I awoke this morning, walked out of the bedroom and heard the chatter from the TV and what I heard was the most horrifying bit of travel news I’ve heard in years — and it had nothing to do with crappy weather.

What I heard was that airline companies might be considering lifting the ban on in-flight cell phone use by passengers.

That is the worst news I’ve ever heard as it relates to any form of travel.

The Federal Aviation Administration recently lifted the ban on in-flight use of other electronic devices: I-Pads, laptops, those sorts of gadgets.

But cell phones? Oh, my goodness.

The “Good Morning America” talking heads said this morning that it will take “up to a year” to decide whether to allow this idiocy on board jetliners.

The initial reaction from flight attendants is encouraging: They hate it … with a passion.

Passengers aren’t happy about it, either. One guy compared the annoyance of sitting next to someone blabbing on a cell phone to “sitting next to a crying baby.” I disagree. The cell phone user is much worse. The crying baby doesn’t know any better. The moron flapping his/her gums on a cell phone on a crowded airplane certainly does know better.

The FAA will have to consider this one very carefully if it’s halfway serious about lifting the ban. Any decision to allow this kind of activity aboard a jetliner is going to guarantee that I never — not ever — will fly commercially again.

I hope I’m not alone. Indeed, I suspect the threat of losing millions of other passengers just might be enough to persuade airline companies and federal regulators to scrap this idiotic idea.

Please, please, FAA: no cellphones in flight

The Federal Aviation Administration has just removed restrictions on the use of electronic devices in flight.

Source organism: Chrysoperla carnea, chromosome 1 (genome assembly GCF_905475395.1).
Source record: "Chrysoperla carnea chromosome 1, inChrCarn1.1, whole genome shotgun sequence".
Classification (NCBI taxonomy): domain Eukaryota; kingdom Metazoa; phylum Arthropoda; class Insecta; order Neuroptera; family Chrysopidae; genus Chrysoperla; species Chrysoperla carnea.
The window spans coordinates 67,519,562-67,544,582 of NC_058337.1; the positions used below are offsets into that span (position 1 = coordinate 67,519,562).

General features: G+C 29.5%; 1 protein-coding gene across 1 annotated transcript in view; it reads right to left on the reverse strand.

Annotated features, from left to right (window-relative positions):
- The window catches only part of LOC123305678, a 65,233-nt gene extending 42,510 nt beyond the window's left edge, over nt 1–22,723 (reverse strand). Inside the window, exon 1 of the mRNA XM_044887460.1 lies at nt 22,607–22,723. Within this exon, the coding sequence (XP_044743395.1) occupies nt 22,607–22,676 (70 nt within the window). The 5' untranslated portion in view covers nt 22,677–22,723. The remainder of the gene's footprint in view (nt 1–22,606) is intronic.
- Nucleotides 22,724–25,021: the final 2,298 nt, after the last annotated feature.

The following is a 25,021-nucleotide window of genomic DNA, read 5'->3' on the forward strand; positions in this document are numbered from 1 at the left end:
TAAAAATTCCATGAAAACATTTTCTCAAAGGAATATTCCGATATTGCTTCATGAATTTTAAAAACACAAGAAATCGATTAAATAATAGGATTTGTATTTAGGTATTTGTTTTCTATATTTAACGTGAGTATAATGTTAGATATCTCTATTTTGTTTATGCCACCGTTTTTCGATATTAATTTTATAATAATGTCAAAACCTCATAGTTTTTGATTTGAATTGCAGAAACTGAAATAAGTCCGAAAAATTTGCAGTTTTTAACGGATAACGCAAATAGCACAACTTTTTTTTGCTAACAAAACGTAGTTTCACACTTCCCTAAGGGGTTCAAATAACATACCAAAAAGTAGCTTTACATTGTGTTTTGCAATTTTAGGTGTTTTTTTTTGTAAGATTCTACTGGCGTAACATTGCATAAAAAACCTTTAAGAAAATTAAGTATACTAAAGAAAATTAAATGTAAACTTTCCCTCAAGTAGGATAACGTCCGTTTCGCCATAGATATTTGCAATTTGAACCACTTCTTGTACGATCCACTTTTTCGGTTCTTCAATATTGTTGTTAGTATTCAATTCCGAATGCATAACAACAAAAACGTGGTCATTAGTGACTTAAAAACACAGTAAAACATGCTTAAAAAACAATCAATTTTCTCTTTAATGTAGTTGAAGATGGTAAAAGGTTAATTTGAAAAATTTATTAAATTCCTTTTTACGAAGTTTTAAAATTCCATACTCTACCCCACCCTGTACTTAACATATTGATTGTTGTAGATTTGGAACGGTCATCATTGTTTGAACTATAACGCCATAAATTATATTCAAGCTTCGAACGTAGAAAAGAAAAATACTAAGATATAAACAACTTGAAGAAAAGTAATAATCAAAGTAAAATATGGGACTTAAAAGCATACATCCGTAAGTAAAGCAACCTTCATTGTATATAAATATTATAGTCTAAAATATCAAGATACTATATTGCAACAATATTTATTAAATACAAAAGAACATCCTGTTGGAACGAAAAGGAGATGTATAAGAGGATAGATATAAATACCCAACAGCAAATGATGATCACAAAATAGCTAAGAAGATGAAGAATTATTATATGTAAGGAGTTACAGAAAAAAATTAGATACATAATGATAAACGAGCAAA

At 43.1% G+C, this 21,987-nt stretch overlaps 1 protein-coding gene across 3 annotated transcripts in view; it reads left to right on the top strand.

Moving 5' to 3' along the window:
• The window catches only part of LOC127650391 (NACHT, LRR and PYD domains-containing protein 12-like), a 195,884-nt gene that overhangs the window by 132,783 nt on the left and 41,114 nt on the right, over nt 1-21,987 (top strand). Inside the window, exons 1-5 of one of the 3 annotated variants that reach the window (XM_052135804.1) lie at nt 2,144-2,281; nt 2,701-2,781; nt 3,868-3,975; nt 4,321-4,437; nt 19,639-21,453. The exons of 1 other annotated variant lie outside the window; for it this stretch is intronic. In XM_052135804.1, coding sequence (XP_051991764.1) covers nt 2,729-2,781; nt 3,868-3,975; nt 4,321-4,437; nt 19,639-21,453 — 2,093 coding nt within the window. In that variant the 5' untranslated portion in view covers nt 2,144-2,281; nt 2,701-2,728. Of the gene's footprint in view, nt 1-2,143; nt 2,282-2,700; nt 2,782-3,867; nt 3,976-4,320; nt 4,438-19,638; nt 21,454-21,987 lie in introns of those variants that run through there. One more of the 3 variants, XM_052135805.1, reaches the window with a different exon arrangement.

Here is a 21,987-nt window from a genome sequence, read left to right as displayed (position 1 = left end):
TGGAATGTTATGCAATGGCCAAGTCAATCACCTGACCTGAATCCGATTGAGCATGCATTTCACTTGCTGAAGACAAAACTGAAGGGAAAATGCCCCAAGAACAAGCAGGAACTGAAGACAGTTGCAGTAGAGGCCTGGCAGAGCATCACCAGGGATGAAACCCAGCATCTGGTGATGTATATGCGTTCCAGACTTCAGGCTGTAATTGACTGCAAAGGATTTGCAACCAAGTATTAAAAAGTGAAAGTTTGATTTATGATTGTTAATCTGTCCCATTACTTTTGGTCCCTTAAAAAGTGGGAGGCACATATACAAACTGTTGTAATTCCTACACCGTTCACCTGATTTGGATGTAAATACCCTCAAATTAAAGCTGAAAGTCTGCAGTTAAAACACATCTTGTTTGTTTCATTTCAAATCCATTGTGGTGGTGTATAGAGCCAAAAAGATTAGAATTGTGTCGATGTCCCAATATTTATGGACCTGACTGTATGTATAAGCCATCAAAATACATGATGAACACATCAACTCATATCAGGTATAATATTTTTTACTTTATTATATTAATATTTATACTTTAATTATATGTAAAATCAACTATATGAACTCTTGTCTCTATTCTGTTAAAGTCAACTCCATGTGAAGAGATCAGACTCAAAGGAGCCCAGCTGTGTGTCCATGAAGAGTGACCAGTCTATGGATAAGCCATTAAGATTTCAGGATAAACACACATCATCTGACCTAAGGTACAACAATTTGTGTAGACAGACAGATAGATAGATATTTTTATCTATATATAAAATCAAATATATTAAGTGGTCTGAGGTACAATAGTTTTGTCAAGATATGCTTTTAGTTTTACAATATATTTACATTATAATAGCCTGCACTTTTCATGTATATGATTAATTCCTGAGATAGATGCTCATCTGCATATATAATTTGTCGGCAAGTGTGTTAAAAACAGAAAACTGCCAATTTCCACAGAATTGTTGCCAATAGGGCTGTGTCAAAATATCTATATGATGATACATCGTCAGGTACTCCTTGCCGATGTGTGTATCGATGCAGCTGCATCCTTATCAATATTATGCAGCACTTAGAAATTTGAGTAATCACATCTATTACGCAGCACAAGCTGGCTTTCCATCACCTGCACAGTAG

Airplane passengers now can play Internet games, surf the Web, send emails … all that kind of stuff.

Has doomsday just inched a little closer?

I refer to the possibility of the FAA lifting restrictions on in-flight cellphone use. I hereby beg the flight regulators to never, ever let that occur.

I am ignorant as to how the technology works at 30,000-plus feet in the air. I guess these gadgets can pick up a signal from somewhere to operate. As for cellphones, I always have presumed they run on towers back on Earth. You get too far from a tower and you lose your connection.

There’s a fundamental issue involved with allowing cellphones aboard commercial airliners. It’s called “passenger safety.”

So help me — and I’m not alone in stating this — I don’t know what I would do if I had to sit for any length of time next to a passenger gabbing on a cellphone about nothing in particular.

I hope my fear about the FAA’s next step is unfounded. I hope the regulators understand the risk that passengers are putting on themselves if the FAA allows them to gab incessantly on cellphones while cruising tens of thousands of feet above Earth’s surface.

I’m OK with allowing emails and Internet surfing. But the FAA has just reached the outer limit of what I believe is acceptable aboard a commercial airplane.